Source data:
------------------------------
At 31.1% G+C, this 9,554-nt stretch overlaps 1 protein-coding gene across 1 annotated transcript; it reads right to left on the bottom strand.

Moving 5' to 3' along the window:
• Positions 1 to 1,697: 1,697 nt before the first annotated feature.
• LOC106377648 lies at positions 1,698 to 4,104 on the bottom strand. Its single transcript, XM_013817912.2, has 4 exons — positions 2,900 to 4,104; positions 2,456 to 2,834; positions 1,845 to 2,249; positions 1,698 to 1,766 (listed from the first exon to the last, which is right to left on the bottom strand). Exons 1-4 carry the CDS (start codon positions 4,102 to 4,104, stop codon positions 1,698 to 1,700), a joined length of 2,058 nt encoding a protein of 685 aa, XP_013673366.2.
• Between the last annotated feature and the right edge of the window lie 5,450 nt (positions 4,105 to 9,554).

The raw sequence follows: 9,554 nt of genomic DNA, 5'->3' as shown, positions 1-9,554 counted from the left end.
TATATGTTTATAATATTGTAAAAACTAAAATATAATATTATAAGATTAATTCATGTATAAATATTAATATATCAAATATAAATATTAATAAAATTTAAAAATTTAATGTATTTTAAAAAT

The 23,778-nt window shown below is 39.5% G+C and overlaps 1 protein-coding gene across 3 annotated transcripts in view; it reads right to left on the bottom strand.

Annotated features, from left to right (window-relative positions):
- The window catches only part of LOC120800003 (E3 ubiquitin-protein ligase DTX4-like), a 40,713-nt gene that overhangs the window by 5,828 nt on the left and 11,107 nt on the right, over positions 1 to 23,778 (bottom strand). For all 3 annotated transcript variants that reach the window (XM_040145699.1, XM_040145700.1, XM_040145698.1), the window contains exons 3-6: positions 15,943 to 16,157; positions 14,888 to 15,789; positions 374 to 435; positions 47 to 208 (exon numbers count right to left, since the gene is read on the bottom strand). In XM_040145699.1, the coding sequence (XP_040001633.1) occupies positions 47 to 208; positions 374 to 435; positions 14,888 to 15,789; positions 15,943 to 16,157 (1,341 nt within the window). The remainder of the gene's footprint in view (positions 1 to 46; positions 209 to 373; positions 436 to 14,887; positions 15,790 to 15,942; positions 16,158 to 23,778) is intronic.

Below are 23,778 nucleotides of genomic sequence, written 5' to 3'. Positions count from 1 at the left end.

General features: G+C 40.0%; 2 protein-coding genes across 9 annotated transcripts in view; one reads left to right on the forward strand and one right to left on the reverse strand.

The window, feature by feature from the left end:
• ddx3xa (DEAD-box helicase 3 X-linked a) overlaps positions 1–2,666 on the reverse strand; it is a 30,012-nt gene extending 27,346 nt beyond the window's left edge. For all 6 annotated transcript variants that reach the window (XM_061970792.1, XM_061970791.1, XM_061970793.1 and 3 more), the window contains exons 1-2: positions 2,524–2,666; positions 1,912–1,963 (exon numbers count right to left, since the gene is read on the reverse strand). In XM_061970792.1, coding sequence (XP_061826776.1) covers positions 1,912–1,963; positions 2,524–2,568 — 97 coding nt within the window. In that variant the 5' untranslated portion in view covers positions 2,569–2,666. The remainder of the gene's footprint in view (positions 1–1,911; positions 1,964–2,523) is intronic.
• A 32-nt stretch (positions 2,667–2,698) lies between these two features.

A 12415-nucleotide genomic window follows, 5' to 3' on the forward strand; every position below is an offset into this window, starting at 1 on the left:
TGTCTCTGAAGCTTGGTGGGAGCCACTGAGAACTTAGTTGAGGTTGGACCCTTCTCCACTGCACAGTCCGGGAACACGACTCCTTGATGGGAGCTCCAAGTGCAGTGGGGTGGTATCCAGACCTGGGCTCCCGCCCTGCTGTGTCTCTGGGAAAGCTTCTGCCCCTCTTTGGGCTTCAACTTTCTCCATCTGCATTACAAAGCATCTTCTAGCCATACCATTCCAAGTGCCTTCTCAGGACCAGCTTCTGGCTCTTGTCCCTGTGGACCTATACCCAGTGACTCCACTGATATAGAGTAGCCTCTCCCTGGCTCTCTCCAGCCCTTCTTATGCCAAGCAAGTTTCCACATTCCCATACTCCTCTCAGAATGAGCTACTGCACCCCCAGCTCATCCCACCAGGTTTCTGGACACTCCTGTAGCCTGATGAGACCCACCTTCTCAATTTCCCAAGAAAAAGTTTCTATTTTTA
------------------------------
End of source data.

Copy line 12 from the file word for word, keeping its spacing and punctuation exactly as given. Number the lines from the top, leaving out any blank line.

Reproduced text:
General features: G+C 40.0%; 2 protein-coding genes across 9 annotated transcripts in view; one reads left to right on the forward strand and one right to left on the reverse strand.